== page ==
What is data analytics? Transforming data into better decisions

What is data analytics?

Data analytics is a discipline focused on extracting insights from data. It comprises the processes, tools, and techniques of data analysis and management, including the collection, organization, and storage of data. The chief aim of data analytics is to apply statistical analysis and technologies on data to find trends and solve problems. Data analytics has become increasingly important in the enterprise as a means to analyze and shape business processes, and to improve decision-making and business results.

Data analytics draws from a range of disciplines — including computer programming, mathematics, and statistics — to perform analysis on data in an effort to describe, predict, and improve performance. To ensure robust analysis, data analytics teams leverage a range of data management techniques, including data mining, data cleansing, data transformation, data modeling, and more.

What are the four types of data analytics?

Analytics breaks down broadly into four types: descriptive analytics, which attempts to describe what has transpired at a particular time; diagnostic analytics, which assesses why something has happened; predictive analytics, which ascertains the likelihood of something happening in the future; and prescriptive analytics, which provides recommended actions to take to achieve a desired outcome.

To explore these more specifically, descriptive analytics uses historical and current data from multiple sources to describe the present state, or a specified historical state, by identifying trends and patterns. In business analytics, this is the purview of business intelligence (BI). Diagnostic analytics uses data (often generated via descriptive analytics) to discover the factors or reasons for past performance. Predictive analytics applies techniques such as statistical modeling, forecasting, and machine learning (ML) to the output of descriptive and diagnostic analytics to make predictions about future outcomes. Predictive analytics is often considered a type of “advanced analytics,” and frequently depends on ML and/or deep learning. And prescriptive analytics is a type of advanced analytics that involves the application of testing and other techniques to recommend specific solutions that will deliver desired outcomes. In business, predictive analytics uses ML, business rules, and algorithms.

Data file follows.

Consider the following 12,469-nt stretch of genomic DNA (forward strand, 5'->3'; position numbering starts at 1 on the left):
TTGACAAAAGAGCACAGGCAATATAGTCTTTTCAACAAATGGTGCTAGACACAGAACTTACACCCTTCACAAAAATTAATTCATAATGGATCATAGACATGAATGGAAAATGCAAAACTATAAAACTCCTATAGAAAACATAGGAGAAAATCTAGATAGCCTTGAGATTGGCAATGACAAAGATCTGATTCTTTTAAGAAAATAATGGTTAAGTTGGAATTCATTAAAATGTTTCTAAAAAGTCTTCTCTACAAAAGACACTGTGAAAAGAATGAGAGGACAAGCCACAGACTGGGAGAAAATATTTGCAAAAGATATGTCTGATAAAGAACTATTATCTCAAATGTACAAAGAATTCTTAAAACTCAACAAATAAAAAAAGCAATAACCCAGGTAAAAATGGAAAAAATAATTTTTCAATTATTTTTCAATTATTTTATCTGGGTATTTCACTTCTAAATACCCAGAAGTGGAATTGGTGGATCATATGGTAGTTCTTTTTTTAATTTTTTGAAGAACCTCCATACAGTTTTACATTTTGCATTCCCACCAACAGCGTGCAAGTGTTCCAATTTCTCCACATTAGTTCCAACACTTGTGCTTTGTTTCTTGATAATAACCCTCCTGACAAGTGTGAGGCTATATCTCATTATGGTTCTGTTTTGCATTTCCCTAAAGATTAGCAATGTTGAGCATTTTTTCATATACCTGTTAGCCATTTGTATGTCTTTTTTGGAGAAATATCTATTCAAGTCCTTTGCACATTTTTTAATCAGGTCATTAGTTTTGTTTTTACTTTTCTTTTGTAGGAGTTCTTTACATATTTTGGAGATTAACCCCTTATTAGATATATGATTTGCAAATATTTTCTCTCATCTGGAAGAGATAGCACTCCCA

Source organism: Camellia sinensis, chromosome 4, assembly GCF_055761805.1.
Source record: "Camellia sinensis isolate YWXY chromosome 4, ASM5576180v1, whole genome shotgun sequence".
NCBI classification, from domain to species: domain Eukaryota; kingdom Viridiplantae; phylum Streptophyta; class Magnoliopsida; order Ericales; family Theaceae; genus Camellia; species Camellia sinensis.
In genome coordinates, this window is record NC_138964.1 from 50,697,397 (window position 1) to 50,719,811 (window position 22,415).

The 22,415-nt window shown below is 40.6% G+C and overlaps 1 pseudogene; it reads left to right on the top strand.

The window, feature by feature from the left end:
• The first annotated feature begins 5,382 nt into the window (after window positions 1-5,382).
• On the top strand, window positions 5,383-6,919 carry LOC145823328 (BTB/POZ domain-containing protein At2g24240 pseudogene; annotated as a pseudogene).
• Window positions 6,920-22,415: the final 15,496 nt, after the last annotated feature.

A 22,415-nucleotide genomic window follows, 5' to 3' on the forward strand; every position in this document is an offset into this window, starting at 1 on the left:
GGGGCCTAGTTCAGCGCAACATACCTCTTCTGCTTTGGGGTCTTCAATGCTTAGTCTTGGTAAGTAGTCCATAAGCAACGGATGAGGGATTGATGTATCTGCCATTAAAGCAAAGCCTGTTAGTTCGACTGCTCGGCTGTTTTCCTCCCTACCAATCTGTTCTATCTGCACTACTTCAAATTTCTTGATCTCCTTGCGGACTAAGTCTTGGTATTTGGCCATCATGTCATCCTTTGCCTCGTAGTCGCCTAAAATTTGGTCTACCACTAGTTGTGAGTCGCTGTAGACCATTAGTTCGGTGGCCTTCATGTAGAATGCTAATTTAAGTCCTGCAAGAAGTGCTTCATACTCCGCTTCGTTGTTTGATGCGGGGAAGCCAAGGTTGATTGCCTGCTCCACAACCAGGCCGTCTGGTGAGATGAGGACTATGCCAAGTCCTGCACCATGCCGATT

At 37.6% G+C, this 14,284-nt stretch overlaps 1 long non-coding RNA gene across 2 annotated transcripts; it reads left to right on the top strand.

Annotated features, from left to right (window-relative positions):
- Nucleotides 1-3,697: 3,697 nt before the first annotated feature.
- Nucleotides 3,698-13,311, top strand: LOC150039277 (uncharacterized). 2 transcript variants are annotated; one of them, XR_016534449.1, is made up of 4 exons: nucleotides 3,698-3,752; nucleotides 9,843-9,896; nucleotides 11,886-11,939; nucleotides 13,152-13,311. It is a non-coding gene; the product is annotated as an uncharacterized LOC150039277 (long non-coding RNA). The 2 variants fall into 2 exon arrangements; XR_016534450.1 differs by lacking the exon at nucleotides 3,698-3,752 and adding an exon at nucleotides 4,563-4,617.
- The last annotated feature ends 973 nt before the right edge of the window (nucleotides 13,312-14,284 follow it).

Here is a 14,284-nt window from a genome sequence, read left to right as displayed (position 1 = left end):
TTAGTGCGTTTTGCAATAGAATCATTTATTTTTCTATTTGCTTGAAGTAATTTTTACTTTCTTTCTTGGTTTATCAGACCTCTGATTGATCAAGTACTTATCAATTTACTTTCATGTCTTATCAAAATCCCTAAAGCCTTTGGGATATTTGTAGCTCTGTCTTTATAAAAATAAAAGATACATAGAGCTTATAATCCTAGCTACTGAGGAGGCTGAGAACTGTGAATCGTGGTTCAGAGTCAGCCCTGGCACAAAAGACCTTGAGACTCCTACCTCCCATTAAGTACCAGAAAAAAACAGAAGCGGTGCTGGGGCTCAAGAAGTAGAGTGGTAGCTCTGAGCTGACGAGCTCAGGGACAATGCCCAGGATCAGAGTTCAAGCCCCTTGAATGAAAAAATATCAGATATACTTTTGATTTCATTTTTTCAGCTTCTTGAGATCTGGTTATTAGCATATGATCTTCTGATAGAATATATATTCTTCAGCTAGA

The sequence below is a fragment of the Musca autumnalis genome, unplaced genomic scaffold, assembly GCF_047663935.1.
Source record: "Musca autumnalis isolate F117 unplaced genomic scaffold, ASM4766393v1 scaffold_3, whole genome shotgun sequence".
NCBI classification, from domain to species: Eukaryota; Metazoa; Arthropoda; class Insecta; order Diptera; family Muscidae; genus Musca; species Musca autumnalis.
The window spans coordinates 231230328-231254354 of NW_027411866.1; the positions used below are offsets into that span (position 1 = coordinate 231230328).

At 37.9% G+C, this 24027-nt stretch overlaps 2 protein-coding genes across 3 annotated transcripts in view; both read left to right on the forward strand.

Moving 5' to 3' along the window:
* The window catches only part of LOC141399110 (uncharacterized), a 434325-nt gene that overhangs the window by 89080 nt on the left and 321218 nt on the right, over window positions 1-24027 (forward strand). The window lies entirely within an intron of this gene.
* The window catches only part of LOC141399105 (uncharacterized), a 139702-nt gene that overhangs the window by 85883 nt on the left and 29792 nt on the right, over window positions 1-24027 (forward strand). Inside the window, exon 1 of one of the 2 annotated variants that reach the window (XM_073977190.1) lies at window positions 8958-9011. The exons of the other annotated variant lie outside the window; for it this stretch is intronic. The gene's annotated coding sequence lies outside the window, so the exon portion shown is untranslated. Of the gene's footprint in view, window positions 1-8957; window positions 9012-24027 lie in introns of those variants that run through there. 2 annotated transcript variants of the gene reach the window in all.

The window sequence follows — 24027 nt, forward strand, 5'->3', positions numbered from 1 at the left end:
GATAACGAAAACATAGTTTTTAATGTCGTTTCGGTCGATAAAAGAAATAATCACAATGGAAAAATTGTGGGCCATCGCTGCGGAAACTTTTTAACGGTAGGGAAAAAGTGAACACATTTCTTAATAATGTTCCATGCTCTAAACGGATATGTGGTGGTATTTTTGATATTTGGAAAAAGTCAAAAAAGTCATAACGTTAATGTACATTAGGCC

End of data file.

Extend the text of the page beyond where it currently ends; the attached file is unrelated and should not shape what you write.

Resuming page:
Data analytics methods and techniques

Data analysts use a number of methods and techniques to analyze data. According to Emily Stevens, managing editor at CareerFoundry, seven of the most popular include:

Regression analysis: A set of statistical processes used to estimate the relationships between variables to determine how changes to one or more might affect another — for example, how social media spending might affect sales.

Monte Carlo simulation: A mathematical technique, frequently used for risk analysis, that relies on repeated random sampling to determine the probability of various outcomes of an event that can’t otherwise be readily predicted due to degrees of uncertainty in its inputs.

Factor analysis: A statistical method for taking a massive data set and reducing it to a smaller, more manageable one to uncover hidden patterns — for example, for analyzing customer loyalty.

Cohort analysis: A form of analysis in which a dataset is broken into groups that share common characteristics, or cohorts, for analysis — for example, to understand customer segments.

Cluster analysis: A statistical method in which items are classified and organized into groups called clusters in an effort to reveal structures in data; insurance firms might use cluster analysis to investigate why certain locations are associated with particular insurance claims, for instance.

Time series analysis: A statistical technique in which data in set time periods or intervals is analyzed to identify trends over time, such as weekly sales numbers or quarterly sales forecasting.

Sentiment analysis: A technique that uses natural language processing, text analysis, computational linguistics, and other tools to understand sentiments expressed in data, such as how customers feel about a brand or product based on responses in customer forums. While the previous six methods seek to analyze quantitative data (data that can be measured), sentiment analysis seeks to interpret and classify qualitative data by organizing it all into themes.

Data analytics tools

Data analysts use a range of tools to aid them surface insights from data. Some of the most popular include: 

Apache Spark: An open-source data science platform to process big data and create cluster computing engines 

Domo Analytics: A BI SaaS platform to gather and transform data